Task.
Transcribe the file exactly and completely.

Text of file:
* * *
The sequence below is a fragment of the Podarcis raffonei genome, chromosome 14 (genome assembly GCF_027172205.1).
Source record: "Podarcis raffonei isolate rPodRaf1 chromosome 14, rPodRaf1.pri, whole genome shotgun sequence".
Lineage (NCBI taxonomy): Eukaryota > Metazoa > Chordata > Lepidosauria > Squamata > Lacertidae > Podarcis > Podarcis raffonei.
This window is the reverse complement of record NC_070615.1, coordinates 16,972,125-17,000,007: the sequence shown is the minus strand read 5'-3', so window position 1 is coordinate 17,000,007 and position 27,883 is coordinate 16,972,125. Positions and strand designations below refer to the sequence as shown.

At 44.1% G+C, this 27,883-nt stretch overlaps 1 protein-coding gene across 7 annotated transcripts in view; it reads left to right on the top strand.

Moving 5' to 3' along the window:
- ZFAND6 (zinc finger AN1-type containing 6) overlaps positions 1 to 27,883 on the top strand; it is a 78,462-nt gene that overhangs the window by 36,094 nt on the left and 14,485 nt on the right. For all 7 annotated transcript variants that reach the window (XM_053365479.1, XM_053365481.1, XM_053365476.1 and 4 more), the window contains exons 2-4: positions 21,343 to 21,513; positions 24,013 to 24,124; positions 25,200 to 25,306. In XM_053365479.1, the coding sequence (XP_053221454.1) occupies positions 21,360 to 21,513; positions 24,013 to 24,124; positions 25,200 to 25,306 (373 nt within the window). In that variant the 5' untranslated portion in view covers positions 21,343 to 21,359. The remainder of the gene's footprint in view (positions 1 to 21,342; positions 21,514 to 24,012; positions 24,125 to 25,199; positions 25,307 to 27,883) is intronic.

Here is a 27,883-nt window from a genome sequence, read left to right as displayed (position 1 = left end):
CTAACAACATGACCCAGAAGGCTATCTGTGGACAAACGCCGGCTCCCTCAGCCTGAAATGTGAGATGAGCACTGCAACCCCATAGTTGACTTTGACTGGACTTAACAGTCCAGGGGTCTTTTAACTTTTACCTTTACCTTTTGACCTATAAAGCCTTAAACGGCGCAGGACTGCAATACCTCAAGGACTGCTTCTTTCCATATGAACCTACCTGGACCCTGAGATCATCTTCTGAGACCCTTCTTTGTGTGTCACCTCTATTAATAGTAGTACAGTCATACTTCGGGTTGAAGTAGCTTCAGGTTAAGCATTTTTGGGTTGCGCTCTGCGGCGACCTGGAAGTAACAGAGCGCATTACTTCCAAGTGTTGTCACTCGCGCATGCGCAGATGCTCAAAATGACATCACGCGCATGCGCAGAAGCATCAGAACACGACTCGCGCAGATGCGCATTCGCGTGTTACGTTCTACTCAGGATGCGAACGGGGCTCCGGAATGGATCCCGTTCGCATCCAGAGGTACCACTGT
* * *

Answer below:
The sequence below is a fragment of the Podarcis raffonei genome, chromosome 14 (genome assembly GCF_027172205.1).
Source record: "Podarcis raffonei isolate rPodRaf1 chromosome 14, rPodRaf1.pri, whole genome shotgun sequence".
Lineage (NCBI taxonomy): Eukaryota > Metazoa > Chordata > Lepidosauria > Squamata > Lacertidae > Podarcis > Podarcis raffonei.
This window is the reverse complement of record NC_070615.1, coordinates 16,972,125-17,000,007: the sequence shown is the minus strand read 5'-3', so window position 1 is coordinate 17,000,007 and position 27,883 is coordinate 16,972,125. Positions and strand designations below refer to the sequence as shown.

At 44.1% G+C, this 27,883-nt stretch overlaps 1 protein-coding gene across 7 annotated transcripts in view; it reads left to right on the top strand.

Moving 5' to 3' along the window:
- ZFAND6 (zinc finger AN1-type containing 6) overlaps positions 1 to 27,883 on the top strand; it is a 78,462-nt gene that overhangs the window by 36,094 nt on the left and 14,485 nt on the right. For all 7 annotated transcript variants that reach the window (XM_053365479.1, XM_053365481.1, XM_053365476.1 and 4 more), the window contains exons 2-4: positions 21,343 to 21,513; positions 24,013 to 24,124; positions 25,200 to 25,306. In XM_053365479.1, the coding sequence (XP_053221454.1) occupies positions 21,360 to 21,513; positions 24,013 to 24,124; positions 25,200 to 25,306 (373 nt within the window). In that variant the 5' untranslated portion in view covers positions 21,343 to 21,359. The remainder of the gene's footprint in view (positions 1 to 21,342; positions 21,514 to 24,012; positions 24,125 to 25,199; positions 25,307 to 27,883) is intronic.

Here is a 27,883-nt window from a genome sequence, read left to right as displayed (position 1 = left end):
CTAACAACATGACCCAGAAGGCTATCTGTGGACAAACGCCGGCTCCCTCAGCCTGAAATGTGAGATGAGCACTGCAACCCCATAGTTGACTTTGACTGGACTTAACAGTCCAGGGGTCTTTTAACTTTTACCTTTACCTTTTGACCTATAAAGCCTTAAACGGCGCAGGACTGCAATACCTCAAGGACTGCTTCTTTCCATATGAACCTACCTGGACCCTGAGATCATCTTCTGAGACCCTTCTTTGTGTGTCACCTCTATTAATAGTAGTACAGTCATACTTCGGGTTGAAGTAGCTTCAGGTTAAGCATTTTTGGGTTGCGCTCTGCGGCGACCTGGAAGTAACAGAGCGCATTACTTCCAAGTGTTGTCACTCGCGCATGCGCAGATGCTCAAAATGACATCACGCGCATGCGCAGAAGCATCAGAACACGACTCGCGCAGATGCGCATTCGCGTGTTACGTTCTACTCAGGATGCGAACGGGGCTCCGGAATGGATCCCGTTCGCATCCAGAGGTACCACTGT